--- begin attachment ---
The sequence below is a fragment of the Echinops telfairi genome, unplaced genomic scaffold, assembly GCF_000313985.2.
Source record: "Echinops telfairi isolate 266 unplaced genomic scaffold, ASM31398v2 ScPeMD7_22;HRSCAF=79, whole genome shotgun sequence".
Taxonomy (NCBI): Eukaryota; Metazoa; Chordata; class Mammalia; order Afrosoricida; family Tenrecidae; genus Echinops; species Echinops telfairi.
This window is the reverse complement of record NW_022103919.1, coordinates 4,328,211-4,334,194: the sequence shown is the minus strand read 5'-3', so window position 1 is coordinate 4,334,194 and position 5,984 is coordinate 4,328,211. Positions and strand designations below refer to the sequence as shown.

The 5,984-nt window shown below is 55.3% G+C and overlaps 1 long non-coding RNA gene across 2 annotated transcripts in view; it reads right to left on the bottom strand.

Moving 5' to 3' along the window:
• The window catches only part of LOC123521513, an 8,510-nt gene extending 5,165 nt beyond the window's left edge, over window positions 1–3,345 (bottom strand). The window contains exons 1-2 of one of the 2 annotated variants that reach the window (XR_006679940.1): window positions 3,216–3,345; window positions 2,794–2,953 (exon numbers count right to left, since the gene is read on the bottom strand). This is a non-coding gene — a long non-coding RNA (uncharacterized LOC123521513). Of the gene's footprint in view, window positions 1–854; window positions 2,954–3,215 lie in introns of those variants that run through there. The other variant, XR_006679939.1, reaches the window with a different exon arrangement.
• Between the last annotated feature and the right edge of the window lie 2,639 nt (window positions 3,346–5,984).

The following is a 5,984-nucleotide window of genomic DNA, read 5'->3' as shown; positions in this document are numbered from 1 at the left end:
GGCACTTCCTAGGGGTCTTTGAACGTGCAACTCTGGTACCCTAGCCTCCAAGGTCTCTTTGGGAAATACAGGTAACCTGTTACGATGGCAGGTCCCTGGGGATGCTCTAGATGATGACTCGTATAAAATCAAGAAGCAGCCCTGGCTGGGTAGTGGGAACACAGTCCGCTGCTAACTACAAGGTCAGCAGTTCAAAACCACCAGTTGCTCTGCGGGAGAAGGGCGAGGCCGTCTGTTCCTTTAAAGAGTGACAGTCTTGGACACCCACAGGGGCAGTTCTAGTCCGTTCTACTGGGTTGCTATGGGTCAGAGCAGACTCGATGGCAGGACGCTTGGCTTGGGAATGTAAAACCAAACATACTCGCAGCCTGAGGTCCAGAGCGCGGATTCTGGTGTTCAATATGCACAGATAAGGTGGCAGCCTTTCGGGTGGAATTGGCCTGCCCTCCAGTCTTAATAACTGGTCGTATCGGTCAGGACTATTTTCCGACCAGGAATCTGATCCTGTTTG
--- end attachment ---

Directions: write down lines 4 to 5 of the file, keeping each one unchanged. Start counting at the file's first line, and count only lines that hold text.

This window is the reverse complement of record NW_022103919.1, coordinates 4,328,211-4,334,194: the sequence shown is the minus strand read 5'-3', so window position 1 is coordinate 4,334,194 and position 5,984 is coordinate 4,328,211. Positions and strand designations below refer to the sequence as shown.

The 5,984-nt window shown below is 55.3% G+C and overlaps 1 long non-coding RNA gene across 2 annotated transcripts in view; it reads right to left on the bottom strand.